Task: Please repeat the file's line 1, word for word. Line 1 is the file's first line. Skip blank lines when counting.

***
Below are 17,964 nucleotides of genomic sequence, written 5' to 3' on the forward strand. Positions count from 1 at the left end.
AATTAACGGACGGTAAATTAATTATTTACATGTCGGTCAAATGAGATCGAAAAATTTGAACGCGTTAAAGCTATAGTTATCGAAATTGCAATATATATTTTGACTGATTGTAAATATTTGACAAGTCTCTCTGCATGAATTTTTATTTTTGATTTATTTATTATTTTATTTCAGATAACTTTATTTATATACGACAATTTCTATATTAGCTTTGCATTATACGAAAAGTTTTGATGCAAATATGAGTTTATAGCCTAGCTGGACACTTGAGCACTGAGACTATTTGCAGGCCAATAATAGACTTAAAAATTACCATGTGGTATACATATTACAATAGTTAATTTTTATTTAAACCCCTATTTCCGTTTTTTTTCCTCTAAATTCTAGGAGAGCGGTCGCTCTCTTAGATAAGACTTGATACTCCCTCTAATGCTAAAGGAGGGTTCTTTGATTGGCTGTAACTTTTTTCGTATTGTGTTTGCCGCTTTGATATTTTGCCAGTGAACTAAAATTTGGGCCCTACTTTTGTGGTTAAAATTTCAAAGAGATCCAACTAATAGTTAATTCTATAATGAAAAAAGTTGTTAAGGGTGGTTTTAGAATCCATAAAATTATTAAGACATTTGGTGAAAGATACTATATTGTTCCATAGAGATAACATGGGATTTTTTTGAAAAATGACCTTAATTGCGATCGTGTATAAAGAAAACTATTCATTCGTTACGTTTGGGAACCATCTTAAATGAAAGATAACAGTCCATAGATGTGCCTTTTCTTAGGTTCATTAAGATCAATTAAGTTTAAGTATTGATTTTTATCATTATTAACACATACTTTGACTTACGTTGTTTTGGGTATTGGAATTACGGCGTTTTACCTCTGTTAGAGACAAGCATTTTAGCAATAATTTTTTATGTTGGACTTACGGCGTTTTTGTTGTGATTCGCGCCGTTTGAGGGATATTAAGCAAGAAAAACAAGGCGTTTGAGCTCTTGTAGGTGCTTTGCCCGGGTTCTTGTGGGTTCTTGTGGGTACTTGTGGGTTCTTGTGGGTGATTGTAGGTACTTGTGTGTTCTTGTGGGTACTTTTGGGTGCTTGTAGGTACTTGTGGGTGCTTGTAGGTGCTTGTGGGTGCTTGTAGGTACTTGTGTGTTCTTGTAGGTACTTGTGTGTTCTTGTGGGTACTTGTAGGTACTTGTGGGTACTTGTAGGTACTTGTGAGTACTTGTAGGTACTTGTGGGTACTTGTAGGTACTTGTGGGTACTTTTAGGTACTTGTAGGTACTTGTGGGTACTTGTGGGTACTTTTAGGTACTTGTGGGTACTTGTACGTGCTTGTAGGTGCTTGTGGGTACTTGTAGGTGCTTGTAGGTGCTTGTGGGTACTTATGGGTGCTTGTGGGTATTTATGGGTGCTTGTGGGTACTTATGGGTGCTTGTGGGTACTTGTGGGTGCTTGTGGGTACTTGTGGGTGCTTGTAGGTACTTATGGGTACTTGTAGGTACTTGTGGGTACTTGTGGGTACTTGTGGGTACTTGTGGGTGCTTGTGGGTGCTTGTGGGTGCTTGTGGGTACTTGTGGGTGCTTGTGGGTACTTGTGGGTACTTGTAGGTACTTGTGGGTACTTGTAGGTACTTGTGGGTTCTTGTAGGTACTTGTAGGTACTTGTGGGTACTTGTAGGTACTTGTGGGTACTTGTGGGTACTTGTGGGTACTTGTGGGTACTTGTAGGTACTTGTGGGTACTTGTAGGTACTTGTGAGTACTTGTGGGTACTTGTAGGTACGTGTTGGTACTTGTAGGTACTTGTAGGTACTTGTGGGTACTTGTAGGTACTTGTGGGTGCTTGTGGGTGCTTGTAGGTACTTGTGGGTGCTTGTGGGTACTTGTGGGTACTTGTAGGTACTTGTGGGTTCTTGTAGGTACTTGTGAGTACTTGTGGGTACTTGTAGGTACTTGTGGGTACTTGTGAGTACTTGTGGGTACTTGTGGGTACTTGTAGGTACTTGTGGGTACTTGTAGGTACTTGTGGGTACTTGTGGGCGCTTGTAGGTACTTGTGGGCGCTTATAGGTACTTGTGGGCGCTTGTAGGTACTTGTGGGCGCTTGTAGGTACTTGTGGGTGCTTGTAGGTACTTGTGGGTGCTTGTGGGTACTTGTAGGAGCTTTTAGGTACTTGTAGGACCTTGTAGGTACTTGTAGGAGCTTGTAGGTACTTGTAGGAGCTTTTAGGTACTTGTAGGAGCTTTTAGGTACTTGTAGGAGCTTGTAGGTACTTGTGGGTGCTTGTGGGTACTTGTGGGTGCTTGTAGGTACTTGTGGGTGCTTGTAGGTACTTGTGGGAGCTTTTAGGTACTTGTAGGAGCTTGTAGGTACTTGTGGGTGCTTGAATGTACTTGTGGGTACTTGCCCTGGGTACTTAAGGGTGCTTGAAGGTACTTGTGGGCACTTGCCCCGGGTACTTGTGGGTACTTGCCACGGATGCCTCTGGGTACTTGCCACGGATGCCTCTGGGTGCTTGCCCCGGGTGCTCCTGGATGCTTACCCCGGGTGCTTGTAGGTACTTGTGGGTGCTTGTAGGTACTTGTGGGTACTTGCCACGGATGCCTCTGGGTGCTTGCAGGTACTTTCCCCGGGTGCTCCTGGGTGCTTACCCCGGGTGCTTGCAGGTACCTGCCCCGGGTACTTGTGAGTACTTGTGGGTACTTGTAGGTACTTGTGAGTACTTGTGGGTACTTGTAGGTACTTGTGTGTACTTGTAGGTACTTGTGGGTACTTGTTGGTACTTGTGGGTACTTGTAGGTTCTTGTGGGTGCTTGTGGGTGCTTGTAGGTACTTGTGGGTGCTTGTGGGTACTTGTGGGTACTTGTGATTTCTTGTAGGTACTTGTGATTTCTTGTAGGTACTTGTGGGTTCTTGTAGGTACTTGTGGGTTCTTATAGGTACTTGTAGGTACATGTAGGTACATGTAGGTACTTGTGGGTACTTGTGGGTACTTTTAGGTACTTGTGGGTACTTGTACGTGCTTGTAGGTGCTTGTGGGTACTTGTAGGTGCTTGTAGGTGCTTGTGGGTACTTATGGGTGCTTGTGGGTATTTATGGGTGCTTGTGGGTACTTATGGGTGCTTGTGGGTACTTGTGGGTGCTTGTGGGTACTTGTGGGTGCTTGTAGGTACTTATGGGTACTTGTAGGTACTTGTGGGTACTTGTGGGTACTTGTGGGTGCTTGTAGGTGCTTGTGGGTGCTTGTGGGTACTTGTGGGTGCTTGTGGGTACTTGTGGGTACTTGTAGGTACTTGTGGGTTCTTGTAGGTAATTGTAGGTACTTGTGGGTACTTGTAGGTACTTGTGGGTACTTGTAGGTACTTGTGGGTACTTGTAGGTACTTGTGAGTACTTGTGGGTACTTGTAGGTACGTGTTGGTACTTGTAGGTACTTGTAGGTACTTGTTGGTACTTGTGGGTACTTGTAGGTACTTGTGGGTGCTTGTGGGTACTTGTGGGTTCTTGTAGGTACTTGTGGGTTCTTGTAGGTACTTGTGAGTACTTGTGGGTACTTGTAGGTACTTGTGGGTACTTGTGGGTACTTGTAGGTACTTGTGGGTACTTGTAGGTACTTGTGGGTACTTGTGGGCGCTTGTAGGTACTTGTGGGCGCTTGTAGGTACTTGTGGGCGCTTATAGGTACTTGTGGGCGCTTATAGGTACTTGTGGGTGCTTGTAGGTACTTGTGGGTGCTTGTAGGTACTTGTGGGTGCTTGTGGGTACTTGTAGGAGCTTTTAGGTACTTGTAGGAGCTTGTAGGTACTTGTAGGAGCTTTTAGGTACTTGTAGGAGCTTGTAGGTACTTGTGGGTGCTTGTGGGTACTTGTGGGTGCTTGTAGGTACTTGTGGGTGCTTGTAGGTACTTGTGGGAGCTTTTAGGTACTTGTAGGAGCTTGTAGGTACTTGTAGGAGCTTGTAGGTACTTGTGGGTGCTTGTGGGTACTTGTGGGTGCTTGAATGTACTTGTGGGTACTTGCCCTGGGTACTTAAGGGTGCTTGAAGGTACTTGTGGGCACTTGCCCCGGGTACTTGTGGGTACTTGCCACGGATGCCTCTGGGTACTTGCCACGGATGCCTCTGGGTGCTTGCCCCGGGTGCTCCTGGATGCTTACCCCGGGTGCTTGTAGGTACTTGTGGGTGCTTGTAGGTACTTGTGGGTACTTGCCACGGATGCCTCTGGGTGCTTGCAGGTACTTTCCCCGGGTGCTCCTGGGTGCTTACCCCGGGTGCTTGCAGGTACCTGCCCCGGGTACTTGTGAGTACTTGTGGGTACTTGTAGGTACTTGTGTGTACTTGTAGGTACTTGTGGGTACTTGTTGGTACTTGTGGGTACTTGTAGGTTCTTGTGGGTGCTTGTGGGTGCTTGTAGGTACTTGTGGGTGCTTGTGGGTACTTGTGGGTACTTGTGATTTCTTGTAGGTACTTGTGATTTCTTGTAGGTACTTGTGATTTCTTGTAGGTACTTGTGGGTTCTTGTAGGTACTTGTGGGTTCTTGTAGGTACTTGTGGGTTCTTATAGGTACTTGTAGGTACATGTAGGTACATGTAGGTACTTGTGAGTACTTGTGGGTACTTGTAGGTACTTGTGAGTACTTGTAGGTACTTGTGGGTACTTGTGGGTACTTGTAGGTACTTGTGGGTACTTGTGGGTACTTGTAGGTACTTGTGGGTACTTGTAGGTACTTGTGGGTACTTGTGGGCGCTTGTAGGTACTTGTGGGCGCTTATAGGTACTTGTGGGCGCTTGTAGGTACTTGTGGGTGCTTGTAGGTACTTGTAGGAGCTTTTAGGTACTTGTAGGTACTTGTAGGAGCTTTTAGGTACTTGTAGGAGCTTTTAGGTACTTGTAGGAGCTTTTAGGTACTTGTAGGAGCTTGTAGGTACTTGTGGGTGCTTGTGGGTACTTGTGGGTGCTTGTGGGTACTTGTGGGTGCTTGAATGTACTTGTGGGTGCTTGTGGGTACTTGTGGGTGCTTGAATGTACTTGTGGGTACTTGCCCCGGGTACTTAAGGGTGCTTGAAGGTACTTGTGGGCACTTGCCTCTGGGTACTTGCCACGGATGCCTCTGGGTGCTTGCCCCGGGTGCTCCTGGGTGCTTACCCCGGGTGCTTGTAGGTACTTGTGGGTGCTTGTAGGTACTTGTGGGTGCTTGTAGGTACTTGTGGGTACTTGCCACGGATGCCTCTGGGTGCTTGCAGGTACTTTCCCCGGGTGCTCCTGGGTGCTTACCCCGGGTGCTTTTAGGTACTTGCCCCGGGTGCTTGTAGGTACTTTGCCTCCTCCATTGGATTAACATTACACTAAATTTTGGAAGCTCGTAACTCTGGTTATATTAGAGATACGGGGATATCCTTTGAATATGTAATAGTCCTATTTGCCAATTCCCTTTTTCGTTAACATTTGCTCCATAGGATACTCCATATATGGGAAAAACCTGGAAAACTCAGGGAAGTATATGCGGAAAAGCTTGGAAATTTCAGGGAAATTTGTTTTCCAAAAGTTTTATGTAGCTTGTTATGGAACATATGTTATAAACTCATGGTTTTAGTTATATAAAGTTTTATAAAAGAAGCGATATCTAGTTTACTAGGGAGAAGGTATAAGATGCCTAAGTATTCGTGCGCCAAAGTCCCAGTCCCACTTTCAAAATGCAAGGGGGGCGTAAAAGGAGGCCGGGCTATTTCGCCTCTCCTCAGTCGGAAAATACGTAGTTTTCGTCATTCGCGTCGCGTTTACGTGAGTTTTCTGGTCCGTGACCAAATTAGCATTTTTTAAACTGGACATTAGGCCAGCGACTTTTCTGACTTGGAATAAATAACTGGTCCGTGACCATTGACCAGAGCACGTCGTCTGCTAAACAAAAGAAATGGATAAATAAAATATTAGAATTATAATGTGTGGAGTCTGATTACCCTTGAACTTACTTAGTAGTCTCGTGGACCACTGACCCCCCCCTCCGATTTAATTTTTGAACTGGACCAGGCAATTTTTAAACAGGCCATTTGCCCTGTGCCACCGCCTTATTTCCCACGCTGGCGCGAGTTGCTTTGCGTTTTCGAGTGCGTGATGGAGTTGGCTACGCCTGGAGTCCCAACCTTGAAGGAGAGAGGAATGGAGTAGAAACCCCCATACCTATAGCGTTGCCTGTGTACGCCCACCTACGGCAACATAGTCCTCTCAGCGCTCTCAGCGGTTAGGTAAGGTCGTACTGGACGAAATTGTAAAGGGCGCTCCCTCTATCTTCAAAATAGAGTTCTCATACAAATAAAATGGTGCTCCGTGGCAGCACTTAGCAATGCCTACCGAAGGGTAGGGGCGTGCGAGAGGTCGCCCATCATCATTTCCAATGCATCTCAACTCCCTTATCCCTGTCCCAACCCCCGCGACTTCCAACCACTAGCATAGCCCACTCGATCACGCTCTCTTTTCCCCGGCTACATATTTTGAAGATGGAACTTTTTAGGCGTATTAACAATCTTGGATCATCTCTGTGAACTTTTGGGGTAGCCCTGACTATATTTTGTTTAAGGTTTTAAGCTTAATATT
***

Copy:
Below are 17,964 nucleotides of genomic sequence, written 5' to 3' on the forward strand. Positions count from 1 at the left end.